Heart Failure Treatment
Heart failure is a weakening of the heart's pumping power. With heart failure your body doesn't get enough oxygen and nutrients to meet its needs. These quality measures show some of the standards of care provided, if appropriate, to someone who has heart failure. To compare St. Mary's results with other hospitals in the United States, please visit http://www.hospitalcompare.hhs.gov/.
** This comparative data was collected Oct 2011 to Sept 2012.
Heart Failure is weakening of the heart's pumping power. With heart failure, your body doesn't get enough oxygen and nutrients to meet its needs. Your heart tries to pump more blood, but the muscle walls become weaker over time.
Symptoms of heart failure may include:
- shortness of breath from fluid in the lungs
- swelling (such as in legs, ankles, or abdomen)
- cold or clammy skin
- a rapid or irregular heartbeat.
Heart failure can be a result of heart condition due to:
- hardening of the arteries, also known as coronary artery disease,
- a heart attack,
- cardiomyopathy (heart muscle damage from infection or alcohol or drug abuse), or an overworked heart (caused over time by conditions like high blood pressure, kidney disease, diabetes, or a defect from birth).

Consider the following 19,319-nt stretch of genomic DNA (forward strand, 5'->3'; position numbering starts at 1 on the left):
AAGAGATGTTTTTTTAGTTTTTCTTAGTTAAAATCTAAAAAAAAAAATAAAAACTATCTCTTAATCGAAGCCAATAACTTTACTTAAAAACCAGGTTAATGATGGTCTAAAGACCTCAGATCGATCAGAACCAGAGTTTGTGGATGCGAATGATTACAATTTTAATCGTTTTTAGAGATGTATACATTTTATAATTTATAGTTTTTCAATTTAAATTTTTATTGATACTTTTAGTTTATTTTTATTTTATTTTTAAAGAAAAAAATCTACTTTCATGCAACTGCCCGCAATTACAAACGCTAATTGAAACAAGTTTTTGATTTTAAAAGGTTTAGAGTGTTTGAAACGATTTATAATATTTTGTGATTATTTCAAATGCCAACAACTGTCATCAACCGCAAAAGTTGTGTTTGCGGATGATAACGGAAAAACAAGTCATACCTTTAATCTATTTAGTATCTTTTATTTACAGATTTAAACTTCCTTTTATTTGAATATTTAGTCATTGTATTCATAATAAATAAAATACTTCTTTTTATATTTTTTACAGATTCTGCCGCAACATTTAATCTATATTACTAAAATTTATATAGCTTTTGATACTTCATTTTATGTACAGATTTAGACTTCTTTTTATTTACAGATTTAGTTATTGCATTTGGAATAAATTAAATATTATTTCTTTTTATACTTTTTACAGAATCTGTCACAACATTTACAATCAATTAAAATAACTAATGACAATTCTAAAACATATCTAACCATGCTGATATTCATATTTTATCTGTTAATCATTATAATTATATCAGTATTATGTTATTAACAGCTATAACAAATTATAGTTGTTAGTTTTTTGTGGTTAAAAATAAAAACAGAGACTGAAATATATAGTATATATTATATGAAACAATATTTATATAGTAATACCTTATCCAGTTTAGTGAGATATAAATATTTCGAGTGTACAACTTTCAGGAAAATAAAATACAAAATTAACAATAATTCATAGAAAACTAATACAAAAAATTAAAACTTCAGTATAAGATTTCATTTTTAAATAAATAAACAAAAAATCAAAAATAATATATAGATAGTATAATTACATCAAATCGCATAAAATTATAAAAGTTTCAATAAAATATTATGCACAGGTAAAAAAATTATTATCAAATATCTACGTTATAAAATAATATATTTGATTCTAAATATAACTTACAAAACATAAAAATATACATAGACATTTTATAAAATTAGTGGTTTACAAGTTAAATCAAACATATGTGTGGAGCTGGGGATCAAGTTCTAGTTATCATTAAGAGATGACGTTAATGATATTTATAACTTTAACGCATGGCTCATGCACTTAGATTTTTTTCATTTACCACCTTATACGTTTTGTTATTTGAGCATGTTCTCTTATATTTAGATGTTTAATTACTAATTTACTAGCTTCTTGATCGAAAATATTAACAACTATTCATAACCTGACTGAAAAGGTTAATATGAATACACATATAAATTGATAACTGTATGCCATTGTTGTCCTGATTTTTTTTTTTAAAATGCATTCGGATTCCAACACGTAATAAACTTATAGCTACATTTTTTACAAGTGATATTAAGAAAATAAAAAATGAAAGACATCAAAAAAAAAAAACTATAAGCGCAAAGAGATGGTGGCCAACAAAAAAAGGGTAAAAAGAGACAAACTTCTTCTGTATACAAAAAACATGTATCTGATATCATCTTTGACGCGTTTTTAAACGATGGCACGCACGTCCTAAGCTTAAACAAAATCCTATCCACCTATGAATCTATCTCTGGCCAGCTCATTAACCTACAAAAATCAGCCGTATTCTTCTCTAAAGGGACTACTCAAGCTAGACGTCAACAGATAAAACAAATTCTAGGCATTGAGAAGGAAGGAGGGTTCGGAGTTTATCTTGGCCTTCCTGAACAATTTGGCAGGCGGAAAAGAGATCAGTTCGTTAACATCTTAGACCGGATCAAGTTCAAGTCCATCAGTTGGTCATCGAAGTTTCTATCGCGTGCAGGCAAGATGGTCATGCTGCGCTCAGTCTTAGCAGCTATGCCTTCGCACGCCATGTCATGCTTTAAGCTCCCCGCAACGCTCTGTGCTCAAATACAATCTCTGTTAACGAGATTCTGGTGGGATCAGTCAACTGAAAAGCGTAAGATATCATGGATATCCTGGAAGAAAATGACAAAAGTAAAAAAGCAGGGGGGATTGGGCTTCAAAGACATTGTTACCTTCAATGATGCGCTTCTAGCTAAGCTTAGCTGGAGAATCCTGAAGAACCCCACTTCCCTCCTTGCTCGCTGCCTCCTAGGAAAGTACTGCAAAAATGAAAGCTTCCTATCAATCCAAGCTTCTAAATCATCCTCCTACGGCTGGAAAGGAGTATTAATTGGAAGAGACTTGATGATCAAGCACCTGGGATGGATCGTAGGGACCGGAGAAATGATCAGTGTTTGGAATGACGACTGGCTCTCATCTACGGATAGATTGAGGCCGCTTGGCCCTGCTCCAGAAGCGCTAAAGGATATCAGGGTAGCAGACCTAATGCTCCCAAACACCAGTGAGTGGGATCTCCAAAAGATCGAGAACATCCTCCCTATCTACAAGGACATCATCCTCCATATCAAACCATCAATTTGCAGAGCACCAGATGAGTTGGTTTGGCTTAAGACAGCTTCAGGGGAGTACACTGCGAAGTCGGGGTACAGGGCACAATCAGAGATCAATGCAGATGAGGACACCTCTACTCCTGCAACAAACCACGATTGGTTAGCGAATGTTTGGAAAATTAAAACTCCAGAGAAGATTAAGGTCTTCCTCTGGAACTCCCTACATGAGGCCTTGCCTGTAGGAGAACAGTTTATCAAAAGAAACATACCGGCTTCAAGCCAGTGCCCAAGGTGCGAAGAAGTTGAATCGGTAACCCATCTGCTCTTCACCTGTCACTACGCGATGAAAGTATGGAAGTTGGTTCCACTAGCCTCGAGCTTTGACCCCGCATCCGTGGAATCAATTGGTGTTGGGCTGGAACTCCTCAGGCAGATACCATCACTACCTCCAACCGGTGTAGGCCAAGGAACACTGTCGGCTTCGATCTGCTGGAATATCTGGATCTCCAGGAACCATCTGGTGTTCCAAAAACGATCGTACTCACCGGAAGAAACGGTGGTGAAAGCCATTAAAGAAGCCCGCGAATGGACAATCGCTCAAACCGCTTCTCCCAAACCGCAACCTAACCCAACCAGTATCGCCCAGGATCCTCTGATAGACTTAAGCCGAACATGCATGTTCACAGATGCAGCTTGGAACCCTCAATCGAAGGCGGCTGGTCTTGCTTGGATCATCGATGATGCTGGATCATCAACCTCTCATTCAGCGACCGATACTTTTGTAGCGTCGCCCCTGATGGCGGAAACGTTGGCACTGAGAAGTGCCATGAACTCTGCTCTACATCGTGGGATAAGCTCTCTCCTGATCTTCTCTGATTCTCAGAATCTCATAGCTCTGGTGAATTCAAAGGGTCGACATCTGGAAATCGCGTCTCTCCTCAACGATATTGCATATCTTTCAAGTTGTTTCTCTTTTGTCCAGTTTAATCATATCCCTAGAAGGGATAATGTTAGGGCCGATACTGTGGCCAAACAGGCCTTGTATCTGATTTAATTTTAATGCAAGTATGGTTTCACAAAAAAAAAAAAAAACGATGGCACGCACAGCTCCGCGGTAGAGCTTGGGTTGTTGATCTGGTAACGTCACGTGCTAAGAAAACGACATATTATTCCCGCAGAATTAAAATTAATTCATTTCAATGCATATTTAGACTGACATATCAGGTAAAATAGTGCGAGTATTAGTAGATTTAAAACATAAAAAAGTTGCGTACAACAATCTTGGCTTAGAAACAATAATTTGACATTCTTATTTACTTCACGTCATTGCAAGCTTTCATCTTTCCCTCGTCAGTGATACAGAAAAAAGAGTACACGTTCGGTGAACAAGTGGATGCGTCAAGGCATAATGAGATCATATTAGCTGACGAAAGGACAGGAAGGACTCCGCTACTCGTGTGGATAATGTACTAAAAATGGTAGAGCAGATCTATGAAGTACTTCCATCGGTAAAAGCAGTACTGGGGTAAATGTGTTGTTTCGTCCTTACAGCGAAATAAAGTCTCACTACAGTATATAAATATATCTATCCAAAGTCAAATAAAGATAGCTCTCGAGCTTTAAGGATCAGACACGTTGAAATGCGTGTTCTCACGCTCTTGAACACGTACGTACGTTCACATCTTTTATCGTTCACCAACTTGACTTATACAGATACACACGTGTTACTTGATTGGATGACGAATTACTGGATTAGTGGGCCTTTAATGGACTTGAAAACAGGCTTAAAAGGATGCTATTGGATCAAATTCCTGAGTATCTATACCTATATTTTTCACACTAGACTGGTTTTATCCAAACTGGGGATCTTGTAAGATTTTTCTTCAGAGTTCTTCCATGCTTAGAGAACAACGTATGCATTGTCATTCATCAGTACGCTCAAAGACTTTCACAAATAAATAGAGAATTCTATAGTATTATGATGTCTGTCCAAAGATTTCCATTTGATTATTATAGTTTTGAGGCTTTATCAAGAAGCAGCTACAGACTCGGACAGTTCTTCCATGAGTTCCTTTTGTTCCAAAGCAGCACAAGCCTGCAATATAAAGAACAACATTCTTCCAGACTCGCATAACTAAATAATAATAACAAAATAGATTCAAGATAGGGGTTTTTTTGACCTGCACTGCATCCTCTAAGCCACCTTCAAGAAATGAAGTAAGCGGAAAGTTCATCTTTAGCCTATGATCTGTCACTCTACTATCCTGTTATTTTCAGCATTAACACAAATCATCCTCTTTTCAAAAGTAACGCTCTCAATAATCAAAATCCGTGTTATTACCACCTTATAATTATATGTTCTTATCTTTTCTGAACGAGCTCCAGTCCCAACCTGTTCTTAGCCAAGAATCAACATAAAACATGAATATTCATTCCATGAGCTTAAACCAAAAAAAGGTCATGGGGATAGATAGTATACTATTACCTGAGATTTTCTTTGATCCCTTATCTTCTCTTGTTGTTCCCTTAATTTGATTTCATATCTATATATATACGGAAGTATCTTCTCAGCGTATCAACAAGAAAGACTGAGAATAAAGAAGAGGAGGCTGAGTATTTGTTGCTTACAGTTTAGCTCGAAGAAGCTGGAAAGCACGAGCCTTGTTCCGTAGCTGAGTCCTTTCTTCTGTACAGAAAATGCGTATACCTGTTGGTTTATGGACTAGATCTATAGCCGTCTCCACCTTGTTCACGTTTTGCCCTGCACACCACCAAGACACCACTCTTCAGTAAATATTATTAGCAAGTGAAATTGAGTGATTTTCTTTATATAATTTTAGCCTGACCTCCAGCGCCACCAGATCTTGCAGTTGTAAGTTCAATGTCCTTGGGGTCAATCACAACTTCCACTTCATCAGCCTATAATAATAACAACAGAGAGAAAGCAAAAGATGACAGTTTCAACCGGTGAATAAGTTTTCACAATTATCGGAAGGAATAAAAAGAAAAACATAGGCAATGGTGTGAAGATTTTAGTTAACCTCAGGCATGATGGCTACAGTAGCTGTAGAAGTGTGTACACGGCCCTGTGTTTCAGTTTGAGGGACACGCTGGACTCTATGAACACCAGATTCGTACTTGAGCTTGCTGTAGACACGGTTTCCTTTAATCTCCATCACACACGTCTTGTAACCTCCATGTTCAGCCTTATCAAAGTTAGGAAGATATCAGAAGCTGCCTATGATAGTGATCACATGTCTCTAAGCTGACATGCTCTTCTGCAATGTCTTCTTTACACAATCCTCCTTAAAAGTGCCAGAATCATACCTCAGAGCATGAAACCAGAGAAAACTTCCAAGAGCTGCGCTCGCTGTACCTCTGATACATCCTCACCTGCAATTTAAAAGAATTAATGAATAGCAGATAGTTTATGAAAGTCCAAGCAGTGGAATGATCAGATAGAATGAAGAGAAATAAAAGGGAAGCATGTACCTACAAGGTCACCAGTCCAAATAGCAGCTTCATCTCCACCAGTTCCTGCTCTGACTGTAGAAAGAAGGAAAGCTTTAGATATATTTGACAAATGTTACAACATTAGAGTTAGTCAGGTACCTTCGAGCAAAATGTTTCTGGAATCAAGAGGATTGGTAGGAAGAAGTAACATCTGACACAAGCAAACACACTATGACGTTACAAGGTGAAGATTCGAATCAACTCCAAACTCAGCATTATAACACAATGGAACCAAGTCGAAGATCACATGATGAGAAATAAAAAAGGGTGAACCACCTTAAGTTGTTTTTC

Heart failure is a chronic condition. It results in symptoms such as shortness of breath, dizziness, and fatigue. Before you leave the hospital, the staff at the hospital should provide you with information to help you manage the symptoms after you get home. The information should include your:
- Activity level (what you can and can't do)
- Diet (what you should and shouldn't eat or drink)
- Follow-up appointment
- Watching your daily weight
- What to do if your symptoms get worse
The proper treatment for heart failure depends on what area of your heart is affected. An important test checks how your heart is pumping, called "the left ventricular function assessment." This test can tell your health care provider whether the left side of your heart is pumping properly. Other ways to check on how your heart is pumping include:
- Medical history
- Physical examination
- Listening to your heart sounds
- Other tests ordered by a physician, like an ECG (electrocardiogram), chest x-ray, blood work, and an echocardiogram